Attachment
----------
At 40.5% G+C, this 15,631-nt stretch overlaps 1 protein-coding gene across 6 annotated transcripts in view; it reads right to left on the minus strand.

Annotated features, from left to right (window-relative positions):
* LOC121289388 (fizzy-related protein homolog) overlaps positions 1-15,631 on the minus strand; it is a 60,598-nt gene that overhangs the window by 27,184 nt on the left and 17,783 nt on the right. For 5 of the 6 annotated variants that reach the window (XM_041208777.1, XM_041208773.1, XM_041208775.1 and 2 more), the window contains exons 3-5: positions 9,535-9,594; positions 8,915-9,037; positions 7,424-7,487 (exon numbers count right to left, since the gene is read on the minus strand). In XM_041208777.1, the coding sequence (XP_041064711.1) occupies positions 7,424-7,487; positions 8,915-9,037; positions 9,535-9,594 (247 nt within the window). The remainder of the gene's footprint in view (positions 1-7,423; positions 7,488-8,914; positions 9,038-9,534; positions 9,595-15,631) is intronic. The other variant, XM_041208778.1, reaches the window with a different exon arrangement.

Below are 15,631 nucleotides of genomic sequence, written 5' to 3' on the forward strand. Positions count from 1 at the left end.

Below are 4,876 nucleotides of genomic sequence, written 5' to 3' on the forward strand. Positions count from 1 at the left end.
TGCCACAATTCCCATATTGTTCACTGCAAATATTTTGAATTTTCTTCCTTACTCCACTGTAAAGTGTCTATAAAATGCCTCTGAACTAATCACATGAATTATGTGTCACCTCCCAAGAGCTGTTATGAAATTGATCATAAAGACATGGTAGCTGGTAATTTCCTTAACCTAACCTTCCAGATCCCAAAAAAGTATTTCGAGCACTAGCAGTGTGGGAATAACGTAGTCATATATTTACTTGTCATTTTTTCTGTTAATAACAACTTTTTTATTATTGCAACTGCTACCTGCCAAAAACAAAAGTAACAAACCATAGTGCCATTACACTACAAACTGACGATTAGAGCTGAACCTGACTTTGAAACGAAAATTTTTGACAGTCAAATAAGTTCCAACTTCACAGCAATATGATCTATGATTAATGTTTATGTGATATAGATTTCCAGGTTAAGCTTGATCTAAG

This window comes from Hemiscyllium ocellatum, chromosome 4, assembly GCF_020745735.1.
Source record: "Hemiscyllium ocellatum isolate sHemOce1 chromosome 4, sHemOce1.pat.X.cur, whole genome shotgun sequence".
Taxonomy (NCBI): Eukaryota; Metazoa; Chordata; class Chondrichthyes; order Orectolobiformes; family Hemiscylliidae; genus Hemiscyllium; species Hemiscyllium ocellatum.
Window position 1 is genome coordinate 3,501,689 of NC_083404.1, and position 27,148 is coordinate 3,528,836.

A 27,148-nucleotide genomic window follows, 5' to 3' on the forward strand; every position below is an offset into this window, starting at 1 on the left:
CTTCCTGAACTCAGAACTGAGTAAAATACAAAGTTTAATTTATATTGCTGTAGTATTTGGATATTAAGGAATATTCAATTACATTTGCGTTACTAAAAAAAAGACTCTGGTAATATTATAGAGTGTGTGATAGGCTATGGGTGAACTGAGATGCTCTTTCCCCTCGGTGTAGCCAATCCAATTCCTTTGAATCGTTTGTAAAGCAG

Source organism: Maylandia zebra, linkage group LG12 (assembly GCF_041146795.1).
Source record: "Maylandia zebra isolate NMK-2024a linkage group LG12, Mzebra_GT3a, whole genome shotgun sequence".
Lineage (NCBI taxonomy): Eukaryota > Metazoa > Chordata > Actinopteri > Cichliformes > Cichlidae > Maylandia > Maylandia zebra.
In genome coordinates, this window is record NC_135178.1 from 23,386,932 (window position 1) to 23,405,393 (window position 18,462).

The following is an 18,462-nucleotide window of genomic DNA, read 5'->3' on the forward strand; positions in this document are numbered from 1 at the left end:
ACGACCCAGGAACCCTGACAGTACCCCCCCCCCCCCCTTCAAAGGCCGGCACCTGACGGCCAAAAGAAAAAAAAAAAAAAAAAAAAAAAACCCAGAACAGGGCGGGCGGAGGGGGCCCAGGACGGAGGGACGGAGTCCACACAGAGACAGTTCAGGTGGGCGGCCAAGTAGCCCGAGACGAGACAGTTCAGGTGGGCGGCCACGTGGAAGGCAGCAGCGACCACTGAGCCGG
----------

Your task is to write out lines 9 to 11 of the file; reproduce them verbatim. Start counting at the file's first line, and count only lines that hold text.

Taxonomy (NCBI): Eukaryota; Metazoa; Chordata; class Chondrichthyes; order Orectolobiformes; family Hemiscylliidae; genus Hemiscyllium; species Hemiscyllium ocellatum.
Window position 1 is genome coordinate 3,501,689 of NC_083404.1, and position 27,148 is coordinate 3,528,836.

A 27,148-nucleotide genomic window follows, 5' to 3' on the forward strand; every position below is an offset into this window, starting at 1 on the left: